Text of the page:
Manager allegedly gets fired over request to work remotely overseas

Wanting to work in South Korea, employer shoots down 'unreasonable' request

Manager allegedly gets fired over request to work remotely overseas

The Fair Work Commission (FWC) recently dealt with a worker’s claim that he was forced to resign because his employer failed to accommodate his request to work remotely.

The worker, Mark Lyndon Stoodley, filed an application before the FWC, alleging that his employer, Ticketek Pty Ltd, unlawfully terminated his employment.

Stoodley started working for Ticketek in 2007 as a customer solutions manager until his termination in July 2023.

In March 2022, he suffered a traffic accident, leading to a five-month absence from work. Upon returning in April 2023, he resumed full-time work, spending one day per week in the Sydney office and the remainder working from home.

Request to work in South Korea

On April 18, 2023, Stoodley informed his line manager of his intention to work from South Korea the following week. The management responded that “a number of factors needed to be considered, including whether Stoodley’s doctor had cleared him to fly.”

After the call, Stoodley sent an email attaching a doctor’s certificate approving travel to South Korea. The covering email explained how Stoodley would perform his work while in Seoul, including that the hotel room he would be staying in had a desk and ergonomic chair.

This triggered a series of interactions, with his line manager stating that such a change required approval. Despite expressing ignorance of this requirement, Stoodley sought approval from senior management.

Requesting approval from the Head of Ticketing, Stoodley encountered objections, leading to a formal refusal on the grounds of potential office disruption, the timing of the request, and departure from established procedures.

Stoodley was not satisfied with the management's initial decision and asked for further clarification.

Management was firm in denying request

Stoodley attended the office on 24 April 2023. The day before his intended trip to South Korea. The employer’s management called him and advised that “the medical certificates sent the week before were insufficient, approval to work remotely in South Korea was denied, his request should have been for annual leave and advice about the need to seek approval for remote working had not been sent to him previously.”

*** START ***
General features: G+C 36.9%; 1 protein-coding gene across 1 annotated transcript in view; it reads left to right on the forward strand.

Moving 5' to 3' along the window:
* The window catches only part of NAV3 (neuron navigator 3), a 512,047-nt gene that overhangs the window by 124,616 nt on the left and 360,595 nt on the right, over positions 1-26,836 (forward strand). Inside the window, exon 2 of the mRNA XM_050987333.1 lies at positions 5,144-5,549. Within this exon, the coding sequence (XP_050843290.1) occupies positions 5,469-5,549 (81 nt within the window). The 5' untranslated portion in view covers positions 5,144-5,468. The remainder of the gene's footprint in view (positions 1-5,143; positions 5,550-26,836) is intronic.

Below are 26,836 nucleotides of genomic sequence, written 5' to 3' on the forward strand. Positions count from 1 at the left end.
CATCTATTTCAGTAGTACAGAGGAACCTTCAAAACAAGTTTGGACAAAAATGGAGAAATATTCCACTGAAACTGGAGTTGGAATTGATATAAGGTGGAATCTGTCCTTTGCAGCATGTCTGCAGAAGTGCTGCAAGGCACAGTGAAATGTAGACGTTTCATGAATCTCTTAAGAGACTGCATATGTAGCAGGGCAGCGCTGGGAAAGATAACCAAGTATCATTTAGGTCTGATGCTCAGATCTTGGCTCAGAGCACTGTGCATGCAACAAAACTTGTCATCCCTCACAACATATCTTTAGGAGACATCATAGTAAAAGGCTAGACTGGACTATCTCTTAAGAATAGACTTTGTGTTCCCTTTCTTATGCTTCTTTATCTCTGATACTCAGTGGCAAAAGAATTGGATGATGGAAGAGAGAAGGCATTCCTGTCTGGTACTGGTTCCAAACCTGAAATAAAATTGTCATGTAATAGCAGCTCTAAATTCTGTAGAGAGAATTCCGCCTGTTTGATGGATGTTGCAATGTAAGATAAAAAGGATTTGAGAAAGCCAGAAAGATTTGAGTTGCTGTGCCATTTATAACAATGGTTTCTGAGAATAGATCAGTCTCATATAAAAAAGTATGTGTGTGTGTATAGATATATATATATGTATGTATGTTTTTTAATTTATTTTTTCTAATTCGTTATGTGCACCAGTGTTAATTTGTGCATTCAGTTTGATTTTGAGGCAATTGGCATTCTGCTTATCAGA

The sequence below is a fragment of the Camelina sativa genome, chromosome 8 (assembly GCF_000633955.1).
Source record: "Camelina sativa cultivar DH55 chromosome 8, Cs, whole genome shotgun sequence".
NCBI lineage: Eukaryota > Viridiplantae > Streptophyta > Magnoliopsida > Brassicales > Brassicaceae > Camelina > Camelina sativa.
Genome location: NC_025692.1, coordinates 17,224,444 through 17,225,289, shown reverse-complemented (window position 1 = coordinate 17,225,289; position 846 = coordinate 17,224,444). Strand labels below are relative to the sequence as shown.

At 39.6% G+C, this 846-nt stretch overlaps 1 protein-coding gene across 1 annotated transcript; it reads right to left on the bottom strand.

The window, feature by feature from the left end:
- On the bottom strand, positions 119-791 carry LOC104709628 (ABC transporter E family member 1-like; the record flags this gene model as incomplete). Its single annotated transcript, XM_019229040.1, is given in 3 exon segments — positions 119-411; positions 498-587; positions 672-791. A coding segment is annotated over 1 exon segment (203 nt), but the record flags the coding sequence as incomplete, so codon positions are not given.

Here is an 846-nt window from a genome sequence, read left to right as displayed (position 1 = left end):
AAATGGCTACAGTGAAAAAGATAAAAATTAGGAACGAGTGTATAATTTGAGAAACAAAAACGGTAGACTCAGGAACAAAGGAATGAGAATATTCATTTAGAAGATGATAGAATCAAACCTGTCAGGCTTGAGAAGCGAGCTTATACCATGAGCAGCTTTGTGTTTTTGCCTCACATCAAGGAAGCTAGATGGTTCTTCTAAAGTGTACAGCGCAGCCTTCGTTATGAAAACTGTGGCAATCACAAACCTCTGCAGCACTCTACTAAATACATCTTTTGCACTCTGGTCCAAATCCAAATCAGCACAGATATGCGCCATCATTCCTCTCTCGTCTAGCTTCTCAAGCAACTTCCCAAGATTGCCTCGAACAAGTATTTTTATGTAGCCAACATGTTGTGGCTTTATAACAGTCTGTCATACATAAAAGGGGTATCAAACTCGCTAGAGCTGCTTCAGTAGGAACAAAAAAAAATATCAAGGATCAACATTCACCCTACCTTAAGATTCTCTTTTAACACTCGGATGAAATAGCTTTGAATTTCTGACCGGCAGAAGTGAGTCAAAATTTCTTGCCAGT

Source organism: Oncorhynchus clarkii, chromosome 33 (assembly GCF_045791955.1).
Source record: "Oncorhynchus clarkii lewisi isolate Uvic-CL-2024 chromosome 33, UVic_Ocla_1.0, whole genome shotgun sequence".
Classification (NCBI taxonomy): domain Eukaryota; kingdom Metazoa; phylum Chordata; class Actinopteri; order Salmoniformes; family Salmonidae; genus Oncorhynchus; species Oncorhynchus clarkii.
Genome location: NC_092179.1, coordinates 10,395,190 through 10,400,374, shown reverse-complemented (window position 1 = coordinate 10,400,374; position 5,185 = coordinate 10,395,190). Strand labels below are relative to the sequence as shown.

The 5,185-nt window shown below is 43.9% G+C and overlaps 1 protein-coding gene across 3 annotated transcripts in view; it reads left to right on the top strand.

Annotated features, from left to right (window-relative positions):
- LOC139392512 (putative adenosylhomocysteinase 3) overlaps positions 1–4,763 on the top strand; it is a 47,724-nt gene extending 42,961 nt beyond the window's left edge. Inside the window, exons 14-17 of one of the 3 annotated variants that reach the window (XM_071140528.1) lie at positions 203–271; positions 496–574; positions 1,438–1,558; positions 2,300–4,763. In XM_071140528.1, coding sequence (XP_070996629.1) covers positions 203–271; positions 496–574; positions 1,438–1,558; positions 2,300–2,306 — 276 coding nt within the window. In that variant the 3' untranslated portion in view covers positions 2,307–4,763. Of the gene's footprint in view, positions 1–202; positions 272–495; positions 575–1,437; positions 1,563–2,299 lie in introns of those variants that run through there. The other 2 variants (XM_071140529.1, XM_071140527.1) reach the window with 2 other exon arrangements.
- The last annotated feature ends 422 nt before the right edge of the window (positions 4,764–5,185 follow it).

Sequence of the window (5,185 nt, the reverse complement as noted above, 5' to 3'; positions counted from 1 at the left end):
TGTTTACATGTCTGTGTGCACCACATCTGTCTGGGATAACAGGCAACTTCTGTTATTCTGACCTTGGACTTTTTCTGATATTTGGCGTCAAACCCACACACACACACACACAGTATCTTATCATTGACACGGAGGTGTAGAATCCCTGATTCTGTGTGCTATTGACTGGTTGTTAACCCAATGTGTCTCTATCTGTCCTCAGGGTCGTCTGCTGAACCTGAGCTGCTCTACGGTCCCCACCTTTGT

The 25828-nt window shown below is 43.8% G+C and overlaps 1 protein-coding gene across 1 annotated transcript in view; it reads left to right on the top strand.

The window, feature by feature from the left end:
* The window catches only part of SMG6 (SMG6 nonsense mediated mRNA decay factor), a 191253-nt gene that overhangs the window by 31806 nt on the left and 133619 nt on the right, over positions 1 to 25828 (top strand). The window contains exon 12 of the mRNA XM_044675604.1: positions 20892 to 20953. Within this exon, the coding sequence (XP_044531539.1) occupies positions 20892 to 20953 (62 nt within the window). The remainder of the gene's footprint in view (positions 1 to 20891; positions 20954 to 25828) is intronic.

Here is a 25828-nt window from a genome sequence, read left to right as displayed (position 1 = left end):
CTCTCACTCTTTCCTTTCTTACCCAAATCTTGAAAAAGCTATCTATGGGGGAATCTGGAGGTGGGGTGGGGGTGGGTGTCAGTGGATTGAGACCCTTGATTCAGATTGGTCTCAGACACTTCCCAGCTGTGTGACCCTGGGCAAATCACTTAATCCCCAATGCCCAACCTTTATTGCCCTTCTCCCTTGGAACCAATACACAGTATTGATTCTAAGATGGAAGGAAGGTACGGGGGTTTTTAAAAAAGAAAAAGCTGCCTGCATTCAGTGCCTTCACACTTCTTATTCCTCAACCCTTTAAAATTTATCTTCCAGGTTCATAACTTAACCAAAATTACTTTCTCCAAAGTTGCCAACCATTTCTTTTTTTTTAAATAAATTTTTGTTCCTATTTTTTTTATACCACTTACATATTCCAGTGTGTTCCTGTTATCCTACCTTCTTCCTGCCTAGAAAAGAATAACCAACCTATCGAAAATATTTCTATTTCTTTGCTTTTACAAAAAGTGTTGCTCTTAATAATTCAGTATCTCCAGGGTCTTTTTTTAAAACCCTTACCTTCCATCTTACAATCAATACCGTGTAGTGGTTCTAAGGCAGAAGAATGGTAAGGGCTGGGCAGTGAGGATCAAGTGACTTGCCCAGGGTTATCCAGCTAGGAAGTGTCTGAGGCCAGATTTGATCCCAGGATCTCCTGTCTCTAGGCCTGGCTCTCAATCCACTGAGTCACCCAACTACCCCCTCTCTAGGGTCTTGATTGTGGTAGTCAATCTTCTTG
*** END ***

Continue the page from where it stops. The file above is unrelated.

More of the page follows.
They also sent an email once again asserting that “the request should have been for annual leave.” The email said:

“We will consider this period as you (sic) on annual leave and therefore I will require a hand over including the full weeks plan for the team in writing this afternoon as I will have to pick up your workload. We will discuss this further and more formally when you return.”

Stoodley, experiencing anxiety and a panic attack, promptly left work, providing a medical certificate indicating his unfitness for work.

Over the subsequent weeks, Stoodley continued to present medical certificates, extending his unfit-for-work period.

Ticketek's Group HR Manager attempted to engage with Stoodley with limited success. Eventually, on July 24, 2023, Stoodley's partner submitted a resignation letter and a medical certificate indicating continued unfitness for work.

Fired for wanting to work overseas?

According to records, Stoodley alleged that “Ticketek had taken adverse action against him because he exercised a workplace right being a complaint made on 20 April 2023 and subsequent emails about the manner in which he was required to change his remote working location in the week of 24 April 2023.”

“The adverse action that Ticketek is alleged to have taken is declining to approve the request to change the remote working location, demanding that Stoodley take annual leave, demanding medical certification, various misrepresentations in emails going to the terms of policies, the difficulties in approving the request to work remotely, questioning medical evidence and Stoodley’s capacity to perform his role, and threatening to subject him to formal discussions.”

Stoodley also said that Ticketek “had taken adverse action because of his physical disability. Effectively, the adverse action is said to be allowing others to work overseas who do not have a disability.”

Worker's "unreasonable" request

The FWC said that the management's conduct "was in response to what [the employer] believed to be an unreasonable request by Stoodley to work remotely from Seoul."

“[The] emails cite the lateness of the request, the unusual nature of the request, and the logistical difficulties associated with granting the request as reasons for refusing to allow Stoodley to work from Seoul,” the FWC said.

“Ultimately, and to accommodate Stoodley, [the management] said annual leave would be approved to allow him to travel,” it added.

Thus, the FWC said that Ticketek’s conduct “does not fall into the category of conduct which had the intention of bringing the employment to an end.”

“Nor was the termination of the employment the probable result of that conduct such that Stoodley had no effective or real choice but to resign,” it said. It then dismissed the worker’s application.

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